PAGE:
PHIL 43224 01 (29746)

5:05-6:20 TR
Crosslisted with PHIL 93335-01

This seminar will involve an extended investigation of Maurice Merleau-Ponty’s  treatment of embodied experience in his Phenomenology of Perception. We will also examine his modifications of Husserl and Heidegger’s classical accounts of phenomenology. Further, some time will be spent comparing Merleau-Ponty’s treament with similar formulations in Sartre’s Being and Nothingness. Finally we will discuss subsequent challenges to the account in French thought, including Merleau-Ponty‘s later work. 
Requirements: mid-term, final paper. 

Philosophical Issues in Law and Medicine
PHIL 43324 01 (30391) 

2:00-3:15 MW

This course will be divided into three units. This semester’s version of the course focuses on legal and policy issues governing patient decisions.

  1. Assisted suicide – with a focus on the American legal debate

  2. Controversial medical decisions concerning children

  3. Case studies of a variety of adult patient decisions regarding treatment

Requirements – one medium sized paper per unit; a day of partial class leadership. 

Philosophy and Film
PHIL 43333 01 (29747) 

9:30-10:45 TR 
Crosslisted with PHIL 20440 01

The course will investigate some of the main debates in contemporary philosophical approaches to the aesthetics of film.  Of particular concern will be questions that orbit the experience of fictional film.  What is the relation between subjective and objective camera shots and point of view?  What are points of view in film?  What is the difference between fictional narrative film and photography?  Theatrical drama?  Painting? Other questions posed and discussed are:  What is the importance of genre to film?  Can films be moral or immoral?  What is non-narrative film?  What is documentary?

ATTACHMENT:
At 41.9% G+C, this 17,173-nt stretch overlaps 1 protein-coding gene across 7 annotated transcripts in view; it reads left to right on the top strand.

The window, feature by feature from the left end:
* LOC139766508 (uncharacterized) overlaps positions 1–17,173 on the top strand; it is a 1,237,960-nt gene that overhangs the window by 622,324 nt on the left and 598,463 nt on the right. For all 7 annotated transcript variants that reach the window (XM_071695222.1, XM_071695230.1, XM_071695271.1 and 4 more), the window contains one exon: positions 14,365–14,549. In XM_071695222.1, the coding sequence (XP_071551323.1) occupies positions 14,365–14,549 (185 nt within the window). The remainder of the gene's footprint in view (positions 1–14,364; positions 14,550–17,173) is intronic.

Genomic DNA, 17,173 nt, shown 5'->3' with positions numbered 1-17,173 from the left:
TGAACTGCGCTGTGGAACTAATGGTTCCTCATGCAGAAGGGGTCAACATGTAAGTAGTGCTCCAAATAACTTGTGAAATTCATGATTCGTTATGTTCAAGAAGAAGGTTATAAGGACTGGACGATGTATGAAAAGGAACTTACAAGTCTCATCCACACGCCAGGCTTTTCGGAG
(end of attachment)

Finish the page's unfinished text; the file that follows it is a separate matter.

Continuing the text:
The class involves both readings in philosophy and philosophically inclined film theory, as well as out-of-class screenings of films to sharpen discussion of the issues.

Metaethics: Truth in Ethics
PHIL 43335 01 (30242) 

11:00-12:15 MW

This module will deal with a range of core issues in contemporary meta-ethics.  Topics covered will include the question of whether our moral judgments truly describe some feature of our decisions, actions and character; the objectivity of moral judgments; whether our ordinary moral judgments might be radically mistaken; and what methods are appropriate for moral inquiry.

PHIL 43501 01 (30243) 

11:00-12:15 TR

The course divides into two unequal parts.  The larger part will offer a bread-and-butter advanced introduction to contemporary metaphysics, surveying such issues as: realism and nominalism about universals, diachronic identity, individuation, the modalities of possibility and necessity, essence, numbers and other abstract entities, propositions, causation, and time.  The last third or so of the course will be given over to an intensive investigation of privileged ontology, focussing on the theory of substance.  

Forbidden Knowledge
PHIL 43717 01 (30552) 

5:05-6:20 MR
Crosslisted with PHIL 93826, HPS 93826, and STV 43717

Although many speak of ours as a “knowledge society,” ignorance seems to flourish all around us.  Even in the United States, considered one of the most advanced countries of the world, the content of the news varies with the sources consulted, more information is kept secret every year than is revealed, and millions question some of the most established results of science (such as evolution, global warming, and the benefits of childhood immunization) even as they overlook genuine problems (such as conflict of interest) in other results of science.  And the problem, many say, is growing worse.  Still, despite its alarming proportions, all this ignorance is ignored by traditional epistemology and philosophy of science.  As a result, within the last 10 years historians of science such as Robert Proctor, Londa Schiebinger, Peter Galison, and Naomi Oreskes, have been promoting a new area of enquiry—Proctor calls it agnotology, the study of ignorance—which they suggest is of as much relevance to philosophers and scientists and others as it is to historians.  Indeed, the suggestion is that agnotology offers a new approach to the study of knowledge, an approach at least as complex and important as its more established philosophical sisters.